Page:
Remembering Lee Kuan Yew: Russia’s elite pays tribute as Singapore mourns

Singapore’s first prime minister and ‘founding father’ dies at age of 91. Source: Reuters

Singapore’s first prime minister and ‘founding father’ dies at age of 91. Source: Reuters

In the early hours of March 23, the first prime minister of Singapore, Lee Kuan Yew, passed away. Until his dying day, the mastermind of the “Singapore economic miracle” commanded great respect and love among the citizens of Singapore. His experience remained relevant for world leaders and economic figures from many developing countries, including Russia. RBTH rounds up the early Russian reaction to the news of Lee Kuan Yew’s death.

Vladimir Putin, president of Russia

Putin expressed his condolences to President of Singapore Tony Tan Keng Yam following the death of Singapore’s longstanding former prime minister and one of the “patriarchs” of international politics, says a statement posted on the Russian president’s official website.

“Over his decades of work as prime minister and in other high government posts, he earned his compatriots’ sincere love and respect and won the highest international influence,” said Vladimir Putin. The Russian president also stressed that Russia will remember Lee Kuan Yew as a consistent supporter of developing friendly relations between the two countries, who made a great personal contribution to strengthening mutually beneficial bilateral cooperation.


Alexei Kudrin, former Russian finance minister (Twitter)

Lee Kuan Yew, who created modern Singapore, has died. He had faith in Russia. I was fortunate to have met that wonderful man on more than one occasion.


Sergei Guriev, economics professor, former head of Russia’s New Economic School (

The best memory that Lee Kuan Yew has left us with is the Singapore miracle, a prosperous and educated country with low corruption that was built out of nothing. Lee Kuan Yew did not consider himself a genius.

In his book From Third World to First: The Singapore Story, he said that all the decisions he had taken were to a certain extent obvious: For Singapore to survive, it was necessary to create a competitive economy. To that end, it was necessary to attract foreign investors and to improve the quality of education of the local workforce, to eradicate corruption and create the world’s best conditions for business.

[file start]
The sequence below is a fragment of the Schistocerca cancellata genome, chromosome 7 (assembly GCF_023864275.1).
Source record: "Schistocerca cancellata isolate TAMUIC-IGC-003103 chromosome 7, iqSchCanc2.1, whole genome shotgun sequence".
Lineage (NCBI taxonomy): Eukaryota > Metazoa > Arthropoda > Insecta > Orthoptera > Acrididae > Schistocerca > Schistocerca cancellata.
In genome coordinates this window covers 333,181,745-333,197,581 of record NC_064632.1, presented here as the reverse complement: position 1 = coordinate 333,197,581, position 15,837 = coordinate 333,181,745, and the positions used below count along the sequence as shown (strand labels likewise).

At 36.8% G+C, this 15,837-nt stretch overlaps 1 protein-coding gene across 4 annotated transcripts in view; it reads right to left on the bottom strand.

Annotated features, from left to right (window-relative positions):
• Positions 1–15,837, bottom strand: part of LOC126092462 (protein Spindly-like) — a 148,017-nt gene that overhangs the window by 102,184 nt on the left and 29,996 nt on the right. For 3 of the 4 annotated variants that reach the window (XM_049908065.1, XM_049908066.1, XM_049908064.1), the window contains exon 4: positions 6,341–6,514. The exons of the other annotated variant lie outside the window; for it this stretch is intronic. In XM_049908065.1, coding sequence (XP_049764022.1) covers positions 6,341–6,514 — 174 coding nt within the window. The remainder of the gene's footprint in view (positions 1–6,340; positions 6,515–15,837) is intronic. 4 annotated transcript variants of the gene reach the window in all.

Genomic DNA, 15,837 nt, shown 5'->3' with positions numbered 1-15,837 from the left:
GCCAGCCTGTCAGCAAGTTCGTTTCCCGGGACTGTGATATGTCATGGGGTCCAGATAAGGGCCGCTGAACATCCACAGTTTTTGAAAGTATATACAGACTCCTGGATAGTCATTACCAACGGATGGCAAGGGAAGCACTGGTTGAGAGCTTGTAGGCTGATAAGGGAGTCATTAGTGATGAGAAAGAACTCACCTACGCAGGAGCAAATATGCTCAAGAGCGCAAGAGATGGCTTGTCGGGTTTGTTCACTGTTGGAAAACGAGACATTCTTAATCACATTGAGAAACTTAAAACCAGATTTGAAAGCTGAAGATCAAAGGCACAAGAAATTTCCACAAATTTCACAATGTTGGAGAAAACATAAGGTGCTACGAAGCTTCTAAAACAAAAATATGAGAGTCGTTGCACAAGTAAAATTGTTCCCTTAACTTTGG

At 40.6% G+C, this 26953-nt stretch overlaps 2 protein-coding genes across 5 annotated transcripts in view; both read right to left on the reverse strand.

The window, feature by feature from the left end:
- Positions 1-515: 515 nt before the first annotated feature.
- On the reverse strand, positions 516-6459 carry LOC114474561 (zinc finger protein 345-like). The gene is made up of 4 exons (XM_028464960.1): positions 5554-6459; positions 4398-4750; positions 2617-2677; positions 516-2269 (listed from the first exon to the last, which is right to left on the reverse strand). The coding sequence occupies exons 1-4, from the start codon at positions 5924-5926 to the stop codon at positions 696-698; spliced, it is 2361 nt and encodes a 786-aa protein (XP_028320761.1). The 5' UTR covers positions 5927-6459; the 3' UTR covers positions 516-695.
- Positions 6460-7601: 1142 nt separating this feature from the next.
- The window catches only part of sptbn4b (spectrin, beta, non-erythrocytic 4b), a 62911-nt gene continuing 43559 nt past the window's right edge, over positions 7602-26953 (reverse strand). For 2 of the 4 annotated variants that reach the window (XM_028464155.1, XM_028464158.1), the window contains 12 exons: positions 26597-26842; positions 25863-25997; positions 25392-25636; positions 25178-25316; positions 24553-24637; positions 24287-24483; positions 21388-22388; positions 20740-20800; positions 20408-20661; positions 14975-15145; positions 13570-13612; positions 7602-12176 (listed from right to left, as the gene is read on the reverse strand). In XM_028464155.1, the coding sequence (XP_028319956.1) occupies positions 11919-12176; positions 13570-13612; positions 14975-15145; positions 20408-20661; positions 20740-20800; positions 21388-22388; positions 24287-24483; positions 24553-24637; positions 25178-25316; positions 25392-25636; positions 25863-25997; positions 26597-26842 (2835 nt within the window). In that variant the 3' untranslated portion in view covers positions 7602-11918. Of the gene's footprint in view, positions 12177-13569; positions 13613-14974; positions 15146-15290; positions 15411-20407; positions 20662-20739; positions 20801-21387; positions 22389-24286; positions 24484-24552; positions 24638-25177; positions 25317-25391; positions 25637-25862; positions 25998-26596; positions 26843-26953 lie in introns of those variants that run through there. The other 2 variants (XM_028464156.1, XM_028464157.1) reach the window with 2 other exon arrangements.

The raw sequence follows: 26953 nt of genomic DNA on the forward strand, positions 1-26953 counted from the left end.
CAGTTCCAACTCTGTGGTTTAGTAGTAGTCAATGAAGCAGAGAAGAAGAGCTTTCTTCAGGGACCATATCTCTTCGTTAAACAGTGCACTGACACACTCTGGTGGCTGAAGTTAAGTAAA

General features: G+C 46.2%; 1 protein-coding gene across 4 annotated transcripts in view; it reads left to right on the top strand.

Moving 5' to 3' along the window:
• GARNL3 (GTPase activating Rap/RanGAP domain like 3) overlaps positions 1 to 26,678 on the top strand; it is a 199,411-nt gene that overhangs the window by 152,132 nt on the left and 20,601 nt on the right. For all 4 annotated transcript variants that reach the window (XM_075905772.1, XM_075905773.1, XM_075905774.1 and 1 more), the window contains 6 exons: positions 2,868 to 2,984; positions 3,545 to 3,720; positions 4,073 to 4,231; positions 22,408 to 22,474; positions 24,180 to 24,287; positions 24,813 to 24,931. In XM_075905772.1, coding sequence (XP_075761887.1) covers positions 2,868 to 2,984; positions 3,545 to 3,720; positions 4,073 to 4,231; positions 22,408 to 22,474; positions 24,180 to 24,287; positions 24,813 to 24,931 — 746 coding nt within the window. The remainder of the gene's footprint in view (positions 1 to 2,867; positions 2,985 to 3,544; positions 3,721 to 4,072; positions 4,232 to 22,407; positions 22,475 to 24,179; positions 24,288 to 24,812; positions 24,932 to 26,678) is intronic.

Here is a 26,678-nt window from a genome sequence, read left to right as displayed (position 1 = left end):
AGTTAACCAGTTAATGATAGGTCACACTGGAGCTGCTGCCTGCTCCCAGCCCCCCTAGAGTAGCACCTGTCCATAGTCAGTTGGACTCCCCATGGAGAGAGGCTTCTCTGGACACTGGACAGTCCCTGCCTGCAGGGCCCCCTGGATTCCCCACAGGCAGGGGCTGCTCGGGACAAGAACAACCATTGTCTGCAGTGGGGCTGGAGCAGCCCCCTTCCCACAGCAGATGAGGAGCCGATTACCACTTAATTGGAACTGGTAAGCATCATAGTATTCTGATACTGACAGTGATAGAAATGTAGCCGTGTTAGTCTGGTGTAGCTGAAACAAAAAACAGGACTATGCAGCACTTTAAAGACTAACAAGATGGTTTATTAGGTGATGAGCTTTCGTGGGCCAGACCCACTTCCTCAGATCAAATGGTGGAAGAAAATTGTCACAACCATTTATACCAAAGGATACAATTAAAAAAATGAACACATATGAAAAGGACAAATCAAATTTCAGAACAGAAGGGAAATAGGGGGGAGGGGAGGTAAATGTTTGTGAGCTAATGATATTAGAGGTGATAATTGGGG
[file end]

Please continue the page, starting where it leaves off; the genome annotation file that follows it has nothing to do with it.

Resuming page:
The value of that book is not so much in that it describes what needs to be done for economic development but that it proves that everyday work in the right direction brings fantastic results in just a couple of decades.

In his later years, he often visited Russia and he was always asked: “What is to be done?” In 2009, six months after the events in Georgia [the Russo-Georgian war of 2008 – RBTH], while addressing a Russian audience, Lee Kuan Yew said politely but firmly: “It is of course for you to decide but if you need investment and economic growth, it is better to trade with one’s neighbors rather than fight with them.” I think this advice remains relevant still.


Alexei Pushkov, head of the State Duma’s international affairs committee (Twitter)

Lee Kuan Yew has died. I had the pleasure of meeting him in 2010. He was a major leader and a wise man, unlike many modern Western politicians.


Vladislav Inozemtsev, head of the Center for Post-Industrial Studies (

With Lee Kuan Yew’s death, the world has lost an outstanding reformer of the 20th century. There was perhaps only one figure equal to him, [former Chinese leader] Deng Xiaoping. Singapore’s expulsion from the Federation of Malaya, which resulted in the country’s independence, was a unique event in world history. If one were to turn to this side of Singapore’s history more often, it should be noted that the presence of competent and forward-looking leaders is more important for a nation than “unity” or “stability.”

Each country follows its own path of development. Its success, as the example of Singapore clearly shows, depends not so much on the price of oil or natural competitive advantages but on the talent and honesty of its leaders. This is perhaps what should be the biggest “Singaporean lesson” for Russia.


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